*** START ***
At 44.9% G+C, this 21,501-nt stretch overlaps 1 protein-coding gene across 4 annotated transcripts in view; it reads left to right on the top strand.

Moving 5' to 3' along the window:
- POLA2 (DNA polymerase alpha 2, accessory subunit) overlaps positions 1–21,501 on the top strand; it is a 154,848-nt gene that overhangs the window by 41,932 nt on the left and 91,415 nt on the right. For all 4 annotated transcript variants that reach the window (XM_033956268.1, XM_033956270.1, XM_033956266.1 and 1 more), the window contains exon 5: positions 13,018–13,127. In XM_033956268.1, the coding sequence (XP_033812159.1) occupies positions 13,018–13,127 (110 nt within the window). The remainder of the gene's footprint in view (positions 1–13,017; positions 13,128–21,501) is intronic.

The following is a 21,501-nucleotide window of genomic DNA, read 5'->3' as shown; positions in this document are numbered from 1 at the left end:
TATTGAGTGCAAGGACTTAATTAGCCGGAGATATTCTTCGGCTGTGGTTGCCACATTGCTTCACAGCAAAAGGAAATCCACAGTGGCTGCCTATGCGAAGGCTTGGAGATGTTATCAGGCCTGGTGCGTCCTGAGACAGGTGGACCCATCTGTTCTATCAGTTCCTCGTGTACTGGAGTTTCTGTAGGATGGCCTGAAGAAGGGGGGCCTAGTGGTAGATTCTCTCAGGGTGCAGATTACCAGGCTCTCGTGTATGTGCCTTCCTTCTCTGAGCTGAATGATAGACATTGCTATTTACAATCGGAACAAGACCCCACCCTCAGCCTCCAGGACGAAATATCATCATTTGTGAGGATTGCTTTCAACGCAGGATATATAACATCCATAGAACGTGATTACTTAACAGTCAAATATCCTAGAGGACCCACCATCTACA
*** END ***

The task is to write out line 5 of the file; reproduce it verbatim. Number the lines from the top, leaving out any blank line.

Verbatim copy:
TATTGAGTGCAAGGACTTAATTAGCCGGAGATATTCTTCGGCTGTGGTTGCCACATTGCTTCACAGCAAAAGGAAATCCACAGTGGCTGCCTATGCGAAGGCTTGGAGATGTTATCAGGCCTGGTGCGTCCTGAGACAGGTGGACCCATCTGTTCTATCAGTTCCTCGTGTACTGGAGTTTCTGTAGGATGGCCTGAAGAAGGGGGGCCTAGTGGTAGATTCTCTCAGGGTGCAGATTACCAGGCTCTCGTGTATGTGCCTTCCTTCTCTGAGCTGAATGATAGACATTGCTATTTACAATCGGAACAAGACCCCACCCTCAGCCTCCAGGACGAAATATCATCATTTGTGAGGATTGCTTTCAACGCAGGATATATAACATCCATAGAACGTGATTACTTAACAGTCAAATATCCTAGAGGACCCACCATCTACA